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Esteemed Contributor
Posts: 5,287
Registered: ‎09-18-2010

@FancyPhillyshopper wrote:

 

Well, I hope those that feel they need the help are able to use the book for assistance.

 

I think it is very difficult to label a woman a "bad" mother if her children grow up healthy, educated, and able to fully function in society.  

 

I think many young women without good role models, a strong partner or a supportive family, or the financial or cultural assets may not even have known what it meant to be a "good" mother.  Additionally, expectations are constantly changing and what was done fifty years ago or more is not necessarily the same.  After all, Victorians used to say children should be seen but not heard.

 

I also think that people need to look at issues through the lense of time, and by trying to walk the experience of motherhood in their own mother's footsteps.  

 

Opportunities have vastly changed for women over the many past decades, and certainly sharing knowledge has improved and child-rearing information is more readily available.  

 

I also think patience, forgiveness and kindness are paramount when dealing with family, because all the relationships are so emotionally charged.

 

By the way, my mother and I love each other dearly, and we are very happy to be in each other's lives no matter the past.

 

 


My first realization that my friend was being abused was in PE, when we were in middle school. We had to change into t shirts and shorts for PE. I hated it. But not as much as "Sherry". We were both half way loners, we changed clothes in the same area, away from everyone else.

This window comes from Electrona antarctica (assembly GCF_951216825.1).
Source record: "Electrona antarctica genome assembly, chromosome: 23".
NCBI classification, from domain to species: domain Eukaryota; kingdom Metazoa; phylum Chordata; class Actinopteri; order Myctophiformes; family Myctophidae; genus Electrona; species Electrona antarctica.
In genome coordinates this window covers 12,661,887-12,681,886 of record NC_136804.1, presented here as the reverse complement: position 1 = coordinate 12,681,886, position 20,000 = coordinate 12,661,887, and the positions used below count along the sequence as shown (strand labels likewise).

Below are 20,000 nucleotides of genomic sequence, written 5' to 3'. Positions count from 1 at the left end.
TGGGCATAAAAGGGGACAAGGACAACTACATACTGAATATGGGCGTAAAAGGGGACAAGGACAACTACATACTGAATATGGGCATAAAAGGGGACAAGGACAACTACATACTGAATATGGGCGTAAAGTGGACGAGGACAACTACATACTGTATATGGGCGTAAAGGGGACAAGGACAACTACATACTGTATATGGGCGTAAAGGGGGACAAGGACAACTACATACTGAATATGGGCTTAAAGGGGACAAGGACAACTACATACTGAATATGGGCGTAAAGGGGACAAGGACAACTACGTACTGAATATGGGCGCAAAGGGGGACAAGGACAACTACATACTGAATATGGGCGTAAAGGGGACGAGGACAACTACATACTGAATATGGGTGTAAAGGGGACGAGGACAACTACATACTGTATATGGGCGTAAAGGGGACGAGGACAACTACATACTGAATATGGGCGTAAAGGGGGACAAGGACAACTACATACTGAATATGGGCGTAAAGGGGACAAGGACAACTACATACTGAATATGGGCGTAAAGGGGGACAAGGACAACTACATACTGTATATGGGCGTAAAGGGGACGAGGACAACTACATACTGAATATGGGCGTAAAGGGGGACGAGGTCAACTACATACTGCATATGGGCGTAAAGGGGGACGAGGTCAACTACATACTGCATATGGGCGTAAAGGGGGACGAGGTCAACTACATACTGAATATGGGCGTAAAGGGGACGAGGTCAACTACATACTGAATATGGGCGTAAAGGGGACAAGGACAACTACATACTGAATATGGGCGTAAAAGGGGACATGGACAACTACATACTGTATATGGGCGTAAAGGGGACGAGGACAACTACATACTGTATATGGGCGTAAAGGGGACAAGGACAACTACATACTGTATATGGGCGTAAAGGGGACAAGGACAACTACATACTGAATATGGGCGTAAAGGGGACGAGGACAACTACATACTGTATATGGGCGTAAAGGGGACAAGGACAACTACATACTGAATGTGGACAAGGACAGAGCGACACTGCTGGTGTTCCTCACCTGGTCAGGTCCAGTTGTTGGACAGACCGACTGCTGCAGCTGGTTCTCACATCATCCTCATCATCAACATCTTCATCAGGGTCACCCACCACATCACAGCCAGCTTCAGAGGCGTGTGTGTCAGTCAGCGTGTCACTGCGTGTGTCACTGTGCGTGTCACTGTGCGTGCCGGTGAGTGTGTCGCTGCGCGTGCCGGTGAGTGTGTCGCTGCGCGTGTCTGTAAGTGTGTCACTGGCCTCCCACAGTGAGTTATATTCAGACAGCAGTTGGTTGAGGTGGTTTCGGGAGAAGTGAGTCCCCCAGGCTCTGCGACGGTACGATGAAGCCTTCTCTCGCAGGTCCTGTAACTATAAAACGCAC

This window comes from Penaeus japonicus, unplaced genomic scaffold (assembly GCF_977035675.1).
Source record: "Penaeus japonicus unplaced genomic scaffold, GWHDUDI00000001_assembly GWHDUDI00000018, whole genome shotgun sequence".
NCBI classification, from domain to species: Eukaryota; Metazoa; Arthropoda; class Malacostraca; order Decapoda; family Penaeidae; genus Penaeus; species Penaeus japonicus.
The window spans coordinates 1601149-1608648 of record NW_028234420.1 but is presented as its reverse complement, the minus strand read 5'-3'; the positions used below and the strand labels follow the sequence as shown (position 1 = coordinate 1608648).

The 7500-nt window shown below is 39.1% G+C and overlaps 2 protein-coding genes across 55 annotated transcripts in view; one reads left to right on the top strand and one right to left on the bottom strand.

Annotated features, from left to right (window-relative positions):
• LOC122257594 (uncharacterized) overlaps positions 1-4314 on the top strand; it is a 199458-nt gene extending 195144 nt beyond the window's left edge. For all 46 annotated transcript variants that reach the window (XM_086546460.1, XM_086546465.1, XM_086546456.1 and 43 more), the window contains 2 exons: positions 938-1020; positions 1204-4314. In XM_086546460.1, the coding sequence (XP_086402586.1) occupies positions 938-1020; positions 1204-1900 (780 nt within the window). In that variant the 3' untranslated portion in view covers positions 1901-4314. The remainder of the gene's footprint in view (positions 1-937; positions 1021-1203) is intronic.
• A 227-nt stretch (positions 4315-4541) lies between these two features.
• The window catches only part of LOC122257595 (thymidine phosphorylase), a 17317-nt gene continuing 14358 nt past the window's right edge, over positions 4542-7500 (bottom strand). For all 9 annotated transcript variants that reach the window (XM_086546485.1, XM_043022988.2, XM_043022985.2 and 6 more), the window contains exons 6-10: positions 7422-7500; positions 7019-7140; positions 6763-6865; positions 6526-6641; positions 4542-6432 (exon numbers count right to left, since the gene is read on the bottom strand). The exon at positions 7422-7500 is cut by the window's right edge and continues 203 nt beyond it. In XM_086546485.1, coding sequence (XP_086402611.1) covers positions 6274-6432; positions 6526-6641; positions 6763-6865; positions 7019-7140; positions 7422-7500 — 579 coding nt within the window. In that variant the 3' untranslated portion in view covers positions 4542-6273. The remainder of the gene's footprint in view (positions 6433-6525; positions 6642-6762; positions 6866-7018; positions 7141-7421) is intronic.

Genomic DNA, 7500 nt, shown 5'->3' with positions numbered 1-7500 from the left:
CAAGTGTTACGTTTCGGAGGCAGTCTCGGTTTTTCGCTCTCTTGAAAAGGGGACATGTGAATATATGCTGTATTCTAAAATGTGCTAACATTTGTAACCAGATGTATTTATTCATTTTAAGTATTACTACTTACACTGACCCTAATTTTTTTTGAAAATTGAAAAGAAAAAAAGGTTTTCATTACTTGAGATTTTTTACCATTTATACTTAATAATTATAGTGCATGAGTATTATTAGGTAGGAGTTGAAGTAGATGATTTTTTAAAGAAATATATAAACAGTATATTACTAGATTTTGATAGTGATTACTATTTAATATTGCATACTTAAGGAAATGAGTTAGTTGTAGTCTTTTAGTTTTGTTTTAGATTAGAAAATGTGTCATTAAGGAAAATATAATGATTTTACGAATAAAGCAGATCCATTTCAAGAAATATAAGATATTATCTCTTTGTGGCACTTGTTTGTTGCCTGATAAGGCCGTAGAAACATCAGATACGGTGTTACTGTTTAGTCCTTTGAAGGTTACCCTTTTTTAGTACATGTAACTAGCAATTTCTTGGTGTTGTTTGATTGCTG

One day, Sherry had a horrrible bruse on her leg.She didnt want to tell me what happened, but I kept on till she did. It was from being beaten with a cord. Like you plug things in with. 

I'm ashamed to say I didn't tell anyone. She swore me to secrecy, and I didn't tell and I regret it still. The physcal abuse seemed to end after a while, but Sherry lived with emotional turnoil till her mom died a few years ago. Her mom was vindictive, played her daughters against each other, had ocd. Everything had to be in its perfect spot or hell would break out. 

Sherry, however grew up to be a wonderful mother, a beloved grandmother and still one of my very best friends. She is a productive member of society, works hard at her job.

She and her sister took care of the abusive mother, who caused all kinds of trouble and played the girls against each other at the end of her life.